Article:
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“Bite-Size Bits of Local, National, and Global History”
“Bite-Size Bits of Local, National, and Global History”
Near Shiprock in San Juan County, New Mexico — The American Mountains (Southwest)
 

Four Corners – A Common Bond

 
 
Four Corners – A Common Bond Marker image. Click for full size.
By Bill Kirchner, September 21, 2010
1. Four Corners – A Common Bond Marker
Inscription. This is the only place in the United States marking the common corner of four states – Colorado, New Mexico, Arizona and Utah.

Who established this corner?

The four corners monument was established and perpetuated by U.S. Government Surveyors and Astronomers beginning in 1868. Surveyors Darling, Robbins, Reeves and Carpenter surveyed the boundary lines between the states.

In 1899, U.S. Surveyors Hubert Page and James Lentz found the four corners monument disturbed and broken. They marked and set a new stone at the original location. Everett Kimmell, General Land Office, remonumented the Page – Lentz stone with a concrete and brass monument in 1931. The Bureau of Land Management and the Bureau of Indian Affairs poured a concrete paving block around the Kimmell monument in 1962. In 1992, Cadastral Surveyors Darryl Wilson and Jack Eaves officially remonumented the deteriorating Kimmell marker with an aluminum bronze disc. The structure that you see today was rebuilt by the Bureau of Land Management.

The four corners area is surrounded by Indian Lands. The Navajo Nation lies in New Mexico, Arizona and Utah. The Ute Mountain Ute Nation is located in Colorado. Respect the culture and traditions of the four corners area.
 
Location.
Four Corners – A Common Bond Marker image. Click for full size.
By Volker Schmidt, May 2005
2. Four Corners – A Common Bond Marker
36° 59.934′ N, 109° 2.708′ W. Marker is near Shiprock, New Mexico, in San Juan County. Marker can be reached from State Road 597 at milepost 0.4, half a mile west of U.S. 160. Touch for map. Marker is in this post office area: Shiprock NM 87420, United States of America.
 
Other nearby markers. At least 5 other markers are within 12 miles of this marker, measured as the crow flies. New Mexico (here, next to this marker); Arizona (a few steps from this marker in Arizona); Colorado (within shouting distance of this marker in Colorado); Utah (within shouting distance of this marker in Utah); Beclabito Dome (approx. 11.7 miles away).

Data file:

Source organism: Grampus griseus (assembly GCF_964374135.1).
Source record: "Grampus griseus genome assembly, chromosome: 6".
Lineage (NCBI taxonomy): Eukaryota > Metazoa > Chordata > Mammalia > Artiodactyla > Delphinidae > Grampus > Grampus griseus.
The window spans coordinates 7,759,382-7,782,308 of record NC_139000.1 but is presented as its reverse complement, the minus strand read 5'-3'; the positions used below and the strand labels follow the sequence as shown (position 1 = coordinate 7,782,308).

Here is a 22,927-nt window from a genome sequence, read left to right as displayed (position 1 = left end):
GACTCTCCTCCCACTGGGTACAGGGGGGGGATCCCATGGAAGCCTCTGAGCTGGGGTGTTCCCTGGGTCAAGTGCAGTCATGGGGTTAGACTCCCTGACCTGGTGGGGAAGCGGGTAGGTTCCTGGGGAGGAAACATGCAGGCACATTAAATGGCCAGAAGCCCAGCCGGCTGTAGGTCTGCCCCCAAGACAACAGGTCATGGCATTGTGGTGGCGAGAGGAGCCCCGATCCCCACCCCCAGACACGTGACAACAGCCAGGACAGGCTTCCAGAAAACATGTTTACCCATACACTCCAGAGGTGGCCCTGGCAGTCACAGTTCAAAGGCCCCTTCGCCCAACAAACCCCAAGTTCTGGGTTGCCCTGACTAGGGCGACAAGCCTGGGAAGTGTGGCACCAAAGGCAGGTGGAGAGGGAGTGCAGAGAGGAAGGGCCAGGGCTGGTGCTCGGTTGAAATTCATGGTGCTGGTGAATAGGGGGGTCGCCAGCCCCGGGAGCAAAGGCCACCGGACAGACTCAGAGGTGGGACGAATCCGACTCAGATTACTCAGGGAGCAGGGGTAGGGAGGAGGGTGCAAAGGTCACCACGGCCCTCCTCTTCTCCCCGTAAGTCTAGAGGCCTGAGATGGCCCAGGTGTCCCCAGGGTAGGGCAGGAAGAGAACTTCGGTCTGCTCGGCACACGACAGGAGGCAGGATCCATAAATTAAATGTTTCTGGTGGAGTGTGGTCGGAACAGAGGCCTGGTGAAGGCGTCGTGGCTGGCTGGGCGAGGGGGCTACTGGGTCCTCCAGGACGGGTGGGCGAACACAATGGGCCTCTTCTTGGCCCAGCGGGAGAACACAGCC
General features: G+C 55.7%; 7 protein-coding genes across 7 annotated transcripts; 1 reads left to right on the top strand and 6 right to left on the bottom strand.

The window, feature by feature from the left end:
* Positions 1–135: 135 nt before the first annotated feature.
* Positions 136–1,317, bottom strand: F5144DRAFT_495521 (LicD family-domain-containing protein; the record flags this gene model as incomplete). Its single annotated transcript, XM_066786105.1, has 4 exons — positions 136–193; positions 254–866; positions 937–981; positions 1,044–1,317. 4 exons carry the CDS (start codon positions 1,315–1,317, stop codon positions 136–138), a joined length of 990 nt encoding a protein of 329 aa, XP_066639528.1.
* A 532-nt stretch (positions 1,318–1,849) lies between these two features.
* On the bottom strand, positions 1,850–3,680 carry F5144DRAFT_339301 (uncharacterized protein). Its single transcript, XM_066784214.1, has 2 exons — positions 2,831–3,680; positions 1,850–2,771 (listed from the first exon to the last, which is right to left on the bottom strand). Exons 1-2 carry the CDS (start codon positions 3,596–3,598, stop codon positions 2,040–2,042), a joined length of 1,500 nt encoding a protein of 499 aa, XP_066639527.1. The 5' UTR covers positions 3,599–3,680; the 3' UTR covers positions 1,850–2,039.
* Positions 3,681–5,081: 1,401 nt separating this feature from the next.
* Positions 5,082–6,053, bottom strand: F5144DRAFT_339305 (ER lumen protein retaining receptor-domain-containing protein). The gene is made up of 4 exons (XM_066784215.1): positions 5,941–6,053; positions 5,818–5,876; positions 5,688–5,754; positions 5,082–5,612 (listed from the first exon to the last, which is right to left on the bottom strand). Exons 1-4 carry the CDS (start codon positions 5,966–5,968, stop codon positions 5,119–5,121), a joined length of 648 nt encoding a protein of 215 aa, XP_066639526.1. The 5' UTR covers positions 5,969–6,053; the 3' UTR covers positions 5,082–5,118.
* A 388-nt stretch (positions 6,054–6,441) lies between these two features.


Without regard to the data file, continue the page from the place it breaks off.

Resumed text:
Also see . . .  Why the Four Corners Monument is in Exactly the Right Place. (Submitted on October 4, 2010, by Bill Kirchner of Tucson, Arizona.)
 
Four Corners – A Common Bond image. Click for full size.
By Bill Kirchner, September 21, 2010
3. Four Corners – A Common Bond
Marker is at far left in photo.
Four Corners Monument image. Click for full size.
By Bill Kirchner, September 21, 2010
4. Four Corners Monument
View is to the east. The 37th Parallel is running from lower right to center of photo.
Four Corners Survey Marker image. Click for full size.
By Bill Kirchner, September 21, 2010
5. Four Corners Survey Marker
Four Corners image. Click for full size.
By Mike Stroud, June 1, 1994
6. Four Corners
Utah Colorado
Arizona New Mexico
 
 
Credits. This page was last revised on June 16, 2016. This page originally submitted on October 4, 2010, by Bill Kirchner of Tucson, Arizona. This page has been viewed 1,188 times since then and 104 times this year. This page was the Marker of the Week October 17, 2010. Photos:   1. submitted on October 4, 2010, by Bill Kirchner of Tucson, Arizona.   2. submitted on April 30, 2011, by Volker Schmidt of Albstadt, Germany.   3, 4, 5. submitted on October 4, 2010, by Bill Kirchner of Tucson, Arizona.   6. submitted on October 5, 2010, by Mike Stroud of Bluffton, South Carolina. • Syd Whittle was the editor who published this page.
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